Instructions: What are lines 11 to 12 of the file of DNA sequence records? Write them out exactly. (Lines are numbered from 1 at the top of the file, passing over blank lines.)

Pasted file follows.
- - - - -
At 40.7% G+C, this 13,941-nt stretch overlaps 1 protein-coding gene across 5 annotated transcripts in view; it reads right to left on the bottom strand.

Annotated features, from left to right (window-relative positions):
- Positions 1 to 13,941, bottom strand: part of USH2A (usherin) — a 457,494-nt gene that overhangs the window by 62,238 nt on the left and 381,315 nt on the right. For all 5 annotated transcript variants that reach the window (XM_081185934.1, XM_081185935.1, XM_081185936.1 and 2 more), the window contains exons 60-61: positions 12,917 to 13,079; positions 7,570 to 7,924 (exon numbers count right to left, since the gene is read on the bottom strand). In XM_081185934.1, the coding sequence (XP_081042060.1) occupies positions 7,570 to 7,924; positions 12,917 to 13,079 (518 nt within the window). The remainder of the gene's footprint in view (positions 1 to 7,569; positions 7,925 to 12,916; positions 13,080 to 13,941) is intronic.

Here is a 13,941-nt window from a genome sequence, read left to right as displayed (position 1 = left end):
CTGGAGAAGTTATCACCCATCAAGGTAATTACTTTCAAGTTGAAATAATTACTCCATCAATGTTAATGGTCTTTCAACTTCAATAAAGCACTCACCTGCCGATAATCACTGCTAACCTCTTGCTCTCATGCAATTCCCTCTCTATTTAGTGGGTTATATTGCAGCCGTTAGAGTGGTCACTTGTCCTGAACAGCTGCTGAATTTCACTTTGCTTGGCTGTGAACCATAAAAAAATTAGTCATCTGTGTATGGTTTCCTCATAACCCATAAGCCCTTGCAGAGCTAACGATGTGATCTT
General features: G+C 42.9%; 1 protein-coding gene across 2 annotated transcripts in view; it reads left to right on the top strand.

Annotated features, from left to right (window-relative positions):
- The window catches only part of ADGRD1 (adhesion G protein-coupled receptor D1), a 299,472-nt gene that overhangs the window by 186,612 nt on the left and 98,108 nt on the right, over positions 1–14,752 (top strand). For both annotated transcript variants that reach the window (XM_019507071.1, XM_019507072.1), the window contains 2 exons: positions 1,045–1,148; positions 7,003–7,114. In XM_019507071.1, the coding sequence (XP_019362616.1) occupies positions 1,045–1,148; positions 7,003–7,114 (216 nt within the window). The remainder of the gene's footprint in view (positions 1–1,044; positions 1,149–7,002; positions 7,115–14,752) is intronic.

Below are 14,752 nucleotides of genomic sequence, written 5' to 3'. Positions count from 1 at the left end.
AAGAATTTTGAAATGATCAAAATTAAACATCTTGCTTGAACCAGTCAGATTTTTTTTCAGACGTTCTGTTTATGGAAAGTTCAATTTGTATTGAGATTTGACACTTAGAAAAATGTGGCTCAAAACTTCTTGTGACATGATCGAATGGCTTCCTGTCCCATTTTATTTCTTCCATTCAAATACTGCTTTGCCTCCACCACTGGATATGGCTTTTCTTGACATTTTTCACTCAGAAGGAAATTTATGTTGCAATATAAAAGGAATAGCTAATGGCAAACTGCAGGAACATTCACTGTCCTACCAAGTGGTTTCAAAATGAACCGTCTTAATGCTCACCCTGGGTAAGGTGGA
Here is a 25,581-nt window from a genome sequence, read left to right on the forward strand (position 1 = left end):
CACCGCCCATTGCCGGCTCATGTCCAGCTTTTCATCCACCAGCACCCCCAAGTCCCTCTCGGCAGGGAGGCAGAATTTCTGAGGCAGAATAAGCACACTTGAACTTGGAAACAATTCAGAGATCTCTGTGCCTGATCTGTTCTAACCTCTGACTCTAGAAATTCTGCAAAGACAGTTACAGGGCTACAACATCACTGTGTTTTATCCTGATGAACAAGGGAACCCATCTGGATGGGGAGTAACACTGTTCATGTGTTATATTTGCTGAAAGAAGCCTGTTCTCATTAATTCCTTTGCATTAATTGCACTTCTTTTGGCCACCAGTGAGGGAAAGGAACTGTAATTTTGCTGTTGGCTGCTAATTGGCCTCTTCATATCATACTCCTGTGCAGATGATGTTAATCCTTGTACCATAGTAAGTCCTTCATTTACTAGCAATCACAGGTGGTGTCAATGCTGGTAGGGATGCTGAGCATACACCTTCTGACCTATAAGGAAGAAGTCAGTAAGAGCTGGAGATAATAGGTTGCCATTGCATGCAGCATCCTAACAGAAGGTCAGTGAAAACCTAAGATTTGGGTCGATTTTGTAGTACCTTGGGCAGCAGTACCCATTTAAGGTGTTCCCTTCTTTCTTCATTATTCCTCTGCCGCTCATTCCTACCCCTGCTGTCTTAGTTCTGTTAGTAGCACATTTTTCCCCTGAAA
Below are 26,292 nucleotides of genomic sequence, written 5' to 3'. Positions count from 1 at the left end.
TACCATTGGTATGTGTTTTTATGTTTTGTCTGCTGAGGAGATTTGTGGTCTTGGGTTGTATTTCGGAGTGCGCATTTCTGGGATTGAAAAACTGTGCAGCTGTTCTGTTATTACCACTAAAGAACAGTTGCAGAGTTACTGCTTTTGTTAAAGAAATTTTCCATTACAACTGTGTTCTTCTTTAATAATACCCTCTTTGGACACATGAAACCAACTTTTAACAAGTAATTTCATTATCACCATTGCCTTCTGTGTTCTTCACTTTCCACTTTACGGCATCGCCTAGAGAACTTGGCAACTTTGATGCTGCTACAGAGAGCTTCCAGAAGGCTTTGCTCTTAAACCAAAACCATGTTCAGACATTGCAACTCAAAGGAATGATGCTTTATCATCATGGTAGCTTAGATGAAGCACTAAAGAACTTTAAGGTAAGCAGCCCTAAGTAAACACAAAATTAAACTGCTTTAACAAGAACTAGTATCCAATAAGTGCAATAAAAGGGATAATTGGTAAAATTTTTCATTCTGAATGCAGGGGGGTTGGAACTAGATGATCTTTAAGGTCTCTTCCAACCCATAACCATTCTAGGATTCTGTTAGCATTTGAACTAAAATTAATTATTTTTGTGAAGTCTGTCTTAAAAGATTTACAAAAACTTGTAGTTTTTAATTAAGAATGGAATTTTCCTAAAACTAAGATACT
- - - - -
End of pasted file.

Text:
Here is a 25,581-nt window from a genome sequence, read left to right on the forward strand (position 1 = left end):
CACCGCCCATTGCCGGCTCATGTCCAGCTTTTCATCCACCAGCACCCCCAAGTCCCTCTCGGCAGGGAGGCAGAATTTCTGAGGCAGAATAAGCACACTTGAACTTGGAAACAATTCAGAGATCTCTGTGCCTGATCTGTTCTAACCTCTGACTCTAGAAATTCTGCAAAGACAGTTACAGGGCTACAACATCACTGTGTTTTATCCTGATGAACAAGGGAACCCATCTGGATGGGGAGTAACACTGTTCATGTGTTATATTTGCTGAAAGAAGCCTGTTCTCATTAATTCCTTTGCATTAATTGCACTTCTTTTGGCCACCAGTGAGGGAAAGGAACTGTAATTTTGCTGTTGGCTGCTAATTGGCCTCTTCATATCATACTCCTGTGCAGATGATGTTAATCCTTGTACCATAGTAAGTCCTTCATTTACTAGCAATCACAGGTGGTGTCAATGCTGGTAGGGATGCTGAGCATACACCTTCTGACCTATAAGGAAGAAGTCAGTAAGAGCTGGAGATAATAGGTTGCCATTGCATGCAGCATCCTAACAGAAGGTCAGTGAAAACCTAAGATTTGGGTCGATTTTGTAGTACCTTGGGCAGCAGTACCCATTTAAGGTGTTCCCTTCTTTCTTCATTATTCCTCTGCCGCTCATTCCTACCCCTGCTGTCTTAGTTCTGTTAGTAGCACATTTTTCCCCTGAAA